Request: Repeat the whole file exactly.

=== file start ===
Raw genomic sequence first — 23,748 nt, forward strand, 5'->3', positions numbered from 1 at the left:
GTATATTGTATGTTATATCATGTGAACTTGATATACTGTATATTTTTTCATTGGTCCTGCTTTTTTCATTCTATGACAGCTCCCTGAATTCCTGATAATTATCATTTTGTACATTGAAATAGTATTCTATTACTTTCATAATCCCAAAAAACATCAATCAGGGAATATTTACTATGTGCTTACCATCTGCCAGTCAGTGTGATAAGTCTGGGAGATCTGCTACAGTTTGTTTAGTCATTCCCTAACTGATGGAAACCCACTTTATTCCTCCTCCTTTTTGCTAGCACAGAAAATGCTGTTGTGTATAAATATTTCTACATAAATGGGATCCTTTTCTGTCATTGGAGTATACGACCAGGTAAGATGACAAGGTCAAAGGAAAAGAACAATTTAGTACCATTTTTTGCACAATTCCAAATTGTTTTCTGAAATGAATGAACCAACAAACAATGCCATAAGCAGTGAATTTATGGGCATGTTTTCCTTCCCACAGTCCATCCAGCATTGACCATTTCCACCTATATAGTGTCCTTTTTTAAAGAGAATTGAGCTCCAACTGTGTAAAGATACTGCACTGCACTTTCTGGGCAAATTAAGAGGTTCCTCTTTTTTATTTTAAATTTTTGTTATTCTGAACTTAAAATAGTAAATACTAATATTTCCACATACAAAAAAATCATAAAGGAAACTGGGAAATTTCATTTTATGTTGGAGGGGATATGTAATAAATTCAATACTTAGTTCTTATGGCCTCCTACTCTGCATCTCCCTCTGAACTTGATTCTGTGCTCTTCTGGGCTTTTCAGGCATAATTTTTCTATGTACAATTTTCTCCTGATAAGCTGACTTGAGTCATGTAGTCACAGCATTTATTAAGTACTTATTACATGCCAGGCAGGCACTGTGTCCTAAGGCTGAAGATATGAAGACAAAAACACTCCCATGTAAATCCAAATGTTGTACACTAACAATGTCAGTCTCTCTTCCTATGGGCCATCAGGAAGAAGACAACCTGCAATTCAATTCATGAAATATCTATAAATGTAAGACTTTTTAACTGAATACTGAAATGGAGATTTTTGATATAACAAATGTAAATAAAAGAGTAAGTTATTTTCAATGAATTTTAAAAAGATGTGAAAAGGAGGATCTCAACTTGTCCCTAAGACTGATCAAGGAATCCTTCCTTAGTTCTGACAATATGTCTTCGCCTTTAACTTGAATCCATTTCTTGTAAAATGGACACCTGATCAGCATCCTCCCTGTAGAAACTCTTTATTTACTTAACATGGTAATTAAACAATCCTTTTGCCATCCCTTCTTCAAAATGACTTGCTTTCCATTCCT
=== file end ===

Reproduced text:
Raw genomic sequence first — 23,748 nt, forward strand, 5'->3', positions numbered from 1 at the left:
GTATATTGTATGTTATATCATGTGAACTTGATATACTGTATATTTTTTCATTGGTCCTGCTTTTTTCATTCTATGACAGCTCCCTGAATTCCTGATAATTATCATTTTGTACATTGAAATAGTATTCTATTACTTTCATAATCCCAAAAAACATCAATCAGGGAATATTTACTATGTGCTTACCATCTGCCAGTCAGTGTGATAAGTCTGGGAGATCTGCTACAGTTTGTTTAGTCATTCCCTAACTGATGGAAACCCACTTTATTCCTCCTCCTTTTTGCTAGCACAGAAAATGCTGTTGTGTATAAATATTTCTACATAAATGGGATCCTTTTCTGTCATTGGAGTATACGACCAGGTAAGATGACAAGGTCAAAGGAAAAGAACAATTTAGTACCATTTTTTGCACAATTCCAAATTGTTTTCTGAAATGAATGAACCAACAAACAATGCCATAAGCAGTGAATTTATGGGCATGTTTTCCTTCCCACAGTCCATCCAGCATTGACCATTTCCACCTATATAGTGTCCTTTTTTAAAGAGAATTGAGCTCCAACTGTGTAAAGATACTGCACTGCACTTTCTGGGCAAATTAAGAGGTTCCTCTTTTTTATTTTAAATTTTTGTTATTCTGAACTTAAAATAGTAAATACTAATATTTCCACATACAAAAAAATCATAAAGGAAACTGGGAAATTTCATTTTATGTTGGAGGGGATATGTAATAAATTCAATACTTAGTTCTTATGGCCTCCTACTCTGCATCTCCCTCTGAACTTGATTCTGTGCTCTTCTGGGCTTTTCAGGCATAATTTTTCTATGTACAATTTTCTCCTGATAAGCTGACTTGAGTCATGTAGTCACAGCATTTATTAAGTACTTATTACATGCCAGGCAGGCACTGTGTCCTAAGGCTGAAGATATGAAGACAAAAACACTCCCATGTAAATCCAAATGTTGTACACTAACAATGTCAGTCTCTCTTCCTATGGGCCATCAGGAAGAAGACAACCTGCAATTCAATTCATGAAATATCTATAAATGTAAGACTTTTTAACTGAATACTGAAATGGAGATTTTTGATATAACAAATGTAAATAAAAGAGTAAGTTATTTTCAATGAATTTTAAAAAGATGTGAAAAGGAGGATCTCAACTTGTCCCTAAGACTGATCAAGGAATCCTTCCTTAGTTCTGACAATATGTCTTCGCCTTTAACTTGAATCCATTTCTTGTAAAATGGACACCTGATCAGCATCCTCCCTGTAGAAACTCTTTATTTACTTAACATGGTAATTAAACAATCCTTTTGCCATCCCTTCTTCAAAATGACTTGCTTTCCATTCCT